UK government plots cryptocurrency regulations
Amidst the drama and diatribes of Davos, the UK Prime Minister Theresa May and Chancellor Philip Hammond have declared their intention to regulate cryptocurrencies.
Speaking at the World Economic Forum in Geneva, May told Bloomberg that the risk that cryptocurrencies can be used by criminals means Britain and other governments should be looking at them “very seriously”.
May and Hammond want to introduce regulations before the amount of outstanding Bitcoin becomes large enough to be systemically important in the global economy.
There are no specific plans yet, and politicians are prone to seeking the higher ground at every opportunity, but the development will invoke a variety of views.
Kevin Murcko, CEO of cryptocurrency exchange CoinMetro, says regulation in the UK “may not necessarily be a bad thing for the digital asset economy: government regulation is a legitimising force” and new regulations “would mean people would feel safer investing in cryptocurrencies, as fraudulent brokers will be excluded from the market”.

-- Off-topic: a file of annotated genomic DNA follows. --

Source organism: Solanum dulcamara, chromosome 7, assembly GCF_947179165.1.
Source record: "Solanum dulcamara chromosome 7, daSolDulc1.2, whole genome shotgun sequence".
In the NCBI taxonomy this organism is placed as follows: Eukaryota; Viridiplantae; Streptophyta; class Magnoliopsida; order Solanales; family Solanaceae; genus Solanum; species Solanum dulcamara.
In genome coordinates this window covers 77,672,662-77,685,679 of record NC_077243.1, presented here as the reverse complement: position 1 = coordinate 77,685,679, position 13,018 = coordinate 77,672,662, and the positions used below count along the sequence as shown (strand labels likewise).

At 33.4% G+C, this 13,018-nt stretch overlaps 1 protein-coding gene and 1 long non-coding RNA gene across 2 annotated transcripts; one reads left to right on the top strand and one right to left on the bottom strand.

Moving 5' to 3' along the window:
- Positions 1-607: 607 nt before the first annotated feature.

He adds: “As different nations move to regulate cryptocurrencies in different ways, the short-term impact on the markets will be outweighed by the longer-term stability afforded by consumer protections and the elimination of fraudulent entities and practices. Compliance with an established regulatory framework, if done right, could lead to wider mainstream adoption of cryptocurrencies and greater stability in emerging markets.”
UK PM AI
In terms of artificial intelligence (AI), May sought to grab some glory in this arena.
In a speech at Davos, she says a new advisory body, called the Centre for Data Ethics and Innovation (and previously reported in the Autumn Budget), will co-ordinate efforts with other nations.
May confirmed that the UK would join the Davos forum’s own council on AI and said this area is one of the “greatest tests of leadership for our time”.
These UK activities in AI won’t just impact fintech of course, but it will be intriguing to see what happens with its new centre and the Davos forum’s council.